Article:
The Connection Between Diabetes and Oral Health

As scientists and researchers discover more about the connection between oral health and overall vitality, we would like to provide our patients insight into how diabetes affects your oral hygiene and overall health. Dr. James Fondriest strives to continually educate his patients, especially patients with certain conditions and special needs. Below are some commonly asked questions about diabetes and oral health posted by our staff at Lake Forest Dental Arts.

How does diabetes affect my dental health?

Diabetics have weakened immune systems. This is because uncontrolled blood sugar levels affect white blood cells. White blood cells are the body’s defense against infection and disease. A weakened immune system means that it takes longer for diabetics to heal from wounds or infections. Unhealthy blood glucose levels also increase acidity and sugar levels in the mouth. This environment is especially unhealthy for tooth enamel, making diabetics even more vulnerable to tooth decay and cavities. In fact, diabetics are 20% more likely to lose teeth in adulthood than patients who don’t have diabetes. Diabetic patients also produce less saliva and suffer from dry mouth. Saliva helps your mouth dilute harmful particles and keep teeth clean in between times of brushing.

Are diabetics more likely to suffer from gum disease?

Yes, there is quite a bit of evidence that supports an increased incidence of gum disease in diabetics, especially periodontitis. Lack of saliva creates an environment for plaque and tartar buildup. If buildup isn’t removed by flossing and professional cleanings, it can infect and inflame the gum line. Advanced gum disease can erode the soft tissues of the mouth, teeth, and facial bones.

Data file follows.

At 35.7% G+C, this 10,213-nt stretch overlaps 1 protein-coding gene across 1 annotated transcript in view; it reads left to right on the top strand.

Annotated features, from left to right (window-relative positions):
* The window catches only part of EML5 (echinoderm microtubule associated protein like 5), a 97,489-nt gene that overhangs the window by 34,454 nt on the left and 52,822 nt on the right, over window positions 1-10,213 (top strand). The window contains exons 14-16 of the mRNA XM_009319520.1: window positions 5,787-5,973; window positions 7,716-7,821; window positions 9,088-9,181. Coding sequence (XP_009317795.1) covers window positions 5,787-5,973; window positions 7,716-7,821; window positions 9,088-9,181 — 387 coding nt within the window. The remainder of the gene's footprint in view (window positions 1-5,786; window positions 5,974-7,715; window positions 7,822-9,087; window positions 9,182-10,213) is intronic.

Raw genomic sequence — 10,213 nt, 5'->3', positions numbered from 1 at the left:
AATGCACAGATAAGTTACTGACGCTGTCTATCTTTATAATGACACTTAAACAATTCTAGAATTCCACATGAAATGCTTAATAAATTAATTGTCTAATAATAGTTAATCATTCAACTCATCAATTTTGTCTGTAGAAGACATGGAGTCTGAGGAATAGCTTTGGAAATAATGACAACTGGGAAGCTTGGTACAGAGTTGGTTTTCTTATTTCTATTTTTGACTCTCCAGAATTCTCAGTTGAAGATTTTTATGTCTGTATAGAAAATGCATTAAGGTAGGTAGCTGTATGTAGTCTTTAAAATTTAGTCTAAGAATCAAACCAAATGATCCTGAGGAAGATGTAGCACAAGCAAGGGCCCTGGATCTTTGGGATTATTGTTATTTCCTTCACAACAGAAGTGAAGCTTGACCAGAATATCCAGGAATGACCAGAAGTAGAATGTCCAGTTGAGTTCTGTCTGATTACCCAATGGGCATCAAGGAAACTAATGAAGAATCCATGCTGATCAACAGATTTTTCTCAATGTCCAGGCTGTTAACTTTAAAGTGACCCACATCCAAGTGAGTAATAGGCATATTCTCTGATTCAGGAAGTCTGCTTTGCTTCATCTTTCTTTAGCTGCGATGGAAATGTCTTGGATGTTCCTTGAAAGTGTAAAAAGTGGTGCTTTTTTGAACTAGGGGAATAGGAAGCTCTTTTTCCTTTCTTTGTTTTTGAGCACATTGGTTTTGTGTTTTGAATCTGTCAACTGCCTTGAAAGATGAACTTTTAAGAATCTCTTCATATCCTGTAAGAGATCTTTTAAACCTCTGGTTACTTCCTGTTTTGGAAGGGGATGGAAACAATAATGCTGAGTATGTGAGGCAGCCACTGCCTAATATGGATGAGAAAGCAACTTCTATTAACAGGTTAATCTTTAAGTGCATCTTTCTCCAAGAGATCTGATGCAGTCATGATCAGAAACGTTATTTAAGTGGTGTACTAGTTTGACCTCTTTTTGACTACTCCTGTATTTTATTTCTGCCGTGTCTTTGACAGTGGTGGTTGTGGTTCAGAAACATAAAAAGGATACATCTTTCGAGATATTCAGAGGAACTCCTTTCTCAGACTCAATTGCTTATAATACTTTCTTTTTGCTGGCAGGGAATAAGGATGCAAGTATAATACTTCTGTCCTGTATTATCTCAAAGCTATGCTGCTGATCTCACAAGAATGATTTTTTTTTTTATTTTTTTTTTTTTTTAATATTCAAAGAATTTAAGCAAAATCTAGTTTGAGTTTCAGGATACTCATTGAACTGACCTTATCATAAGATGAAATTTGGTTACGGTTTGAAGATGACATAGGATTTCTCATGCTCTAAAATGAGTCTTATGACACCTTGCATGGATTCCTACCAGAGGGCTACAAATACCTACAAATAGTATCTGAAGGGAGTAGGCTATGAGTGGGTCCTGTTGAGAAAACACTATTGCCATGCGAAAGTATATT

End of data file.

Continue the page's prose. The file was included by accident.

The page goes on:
If I have diabetes, what should I do?

Most importantly, diabetics should control their blood glucose with a healthy diet, an active lifestyle, and regular treatment recommended by their doctor. In addition, diabetics should brush their teeth thoroughly at least twice a day, floss daily, and use an antiseptic mouth rinse. Diabetics should visit the dentist for routine checkups and cleanings at least every six months. Dr. Fondriest would like to encourage his diabetic patients to openly discuss their health with him and communicate any new symptoms or changes in oral health with our caring staff. To schedule a dental cleaning or examination, contact our Chicago dentist office at (847) 234-0517. We serve the North Shore neighborhood, Glen View, Highland Park, Winnetka, and the surrounding Chicago communities.